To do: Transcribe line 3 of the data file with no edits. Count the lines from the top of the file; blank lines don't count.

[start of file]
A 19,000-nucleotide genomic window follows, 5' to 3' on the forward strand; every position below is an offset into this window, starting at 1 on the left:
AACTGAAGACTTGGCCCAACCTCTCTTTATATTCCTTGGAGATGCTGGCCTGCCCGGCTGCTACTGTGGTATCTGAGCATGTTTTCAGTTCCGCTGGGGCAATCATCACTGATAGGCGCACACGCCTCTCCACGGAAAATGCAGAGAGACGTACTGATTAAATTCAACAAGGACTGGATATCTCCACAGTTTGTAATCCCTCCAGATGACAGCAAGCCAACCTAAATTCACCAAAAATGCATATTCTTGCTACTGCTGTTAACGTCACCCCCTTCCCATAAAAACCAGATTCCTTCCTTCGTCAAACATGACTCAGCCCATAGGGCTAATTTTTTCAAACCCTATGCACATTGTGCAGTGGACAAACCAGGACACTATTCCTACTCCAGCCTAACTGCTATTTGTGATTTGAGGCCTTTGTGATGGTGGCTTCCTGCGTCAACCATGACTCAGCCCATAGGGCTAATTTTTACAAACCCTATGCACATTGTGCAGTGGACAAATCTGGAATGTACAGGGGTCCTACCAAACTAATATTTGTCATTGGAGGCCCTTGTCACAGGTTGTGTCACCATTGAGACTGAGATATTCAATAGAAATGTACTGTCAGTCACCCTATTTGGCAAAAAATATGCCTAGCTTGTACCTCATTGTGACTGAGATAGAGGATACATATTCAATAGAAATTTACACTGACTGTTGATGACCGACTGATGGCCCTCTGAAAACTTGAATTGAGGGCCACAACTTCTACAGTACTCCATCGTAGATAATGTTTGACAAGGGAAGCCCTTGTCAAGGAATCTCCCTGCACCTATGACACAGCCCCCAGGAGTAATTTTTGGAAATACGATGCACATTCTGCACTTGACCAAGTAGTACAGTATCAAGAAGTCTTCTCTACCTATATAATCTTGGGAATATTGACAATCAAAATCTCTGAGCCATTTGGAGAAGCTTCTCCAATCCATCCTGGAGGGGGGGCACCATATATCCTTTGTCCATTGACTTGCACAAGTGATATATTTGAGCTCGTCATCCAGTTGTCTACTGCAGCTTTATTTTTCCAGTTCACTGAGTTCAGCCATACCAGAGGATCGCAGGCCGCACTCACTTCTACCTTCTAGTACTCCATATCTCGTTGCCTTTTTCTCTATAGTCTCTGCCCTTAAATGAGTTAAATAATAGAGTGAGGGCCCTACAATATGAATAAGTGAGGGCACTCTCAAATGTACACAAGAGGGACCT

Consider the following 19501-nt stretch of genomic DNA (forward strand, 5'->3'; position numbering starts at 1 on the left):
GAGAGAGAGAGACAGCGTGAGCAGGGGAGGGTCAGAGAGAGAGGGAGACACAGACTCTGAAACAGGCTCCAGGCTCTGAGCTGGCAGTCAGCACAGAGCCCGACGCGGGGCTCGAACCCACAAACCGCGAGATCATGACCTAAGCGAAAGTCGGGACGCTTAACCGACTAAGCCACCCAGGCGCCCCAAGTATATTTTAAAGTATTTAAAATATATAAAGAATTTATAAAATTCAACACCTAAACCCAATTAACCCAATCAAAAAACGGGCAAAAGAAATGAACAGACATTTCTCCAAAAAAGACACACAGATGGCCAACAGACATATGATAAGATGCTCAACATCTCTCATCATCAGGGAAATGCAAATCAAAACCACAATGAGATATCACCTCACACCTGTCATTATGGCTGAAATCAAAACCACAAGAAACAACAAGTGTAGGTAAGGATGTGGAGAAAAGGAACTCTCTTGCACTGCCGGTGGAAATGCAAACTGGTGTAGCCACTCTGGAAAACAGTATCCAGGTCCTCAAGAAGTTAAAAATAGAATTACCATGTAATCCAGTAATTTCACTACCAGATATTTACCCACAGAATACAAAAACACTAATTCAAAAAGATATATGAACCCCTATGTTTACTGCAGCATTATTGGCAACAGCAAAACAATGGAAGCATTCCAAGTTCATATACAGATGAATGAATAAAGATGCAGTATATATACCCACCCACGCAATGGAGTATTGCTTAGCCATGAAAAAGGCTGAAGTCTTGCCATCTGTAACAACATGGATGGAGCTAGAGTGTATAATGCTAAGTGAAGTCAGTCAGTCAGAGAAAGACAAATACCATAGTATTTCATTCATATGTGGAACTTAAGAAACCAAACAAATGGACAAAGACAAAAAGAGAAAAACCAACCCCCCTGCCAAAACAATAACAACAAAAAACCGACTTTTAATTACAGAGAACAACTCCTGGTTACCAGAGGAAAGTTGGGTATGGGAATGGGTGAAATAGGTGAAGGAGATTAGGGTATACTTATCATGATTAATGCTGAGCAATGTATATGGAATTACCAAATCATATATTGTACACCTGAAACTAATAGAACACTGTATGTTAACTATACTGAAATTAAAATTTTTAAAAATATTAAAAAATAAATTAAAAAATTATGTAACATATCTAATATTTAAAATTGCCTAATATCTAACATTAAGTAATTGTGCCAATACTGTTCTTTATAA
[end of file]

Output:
Consider the following 19501-nt stretch of genomic DNA (forward strand, 5'->3'; position numbering starts at 1 on the left):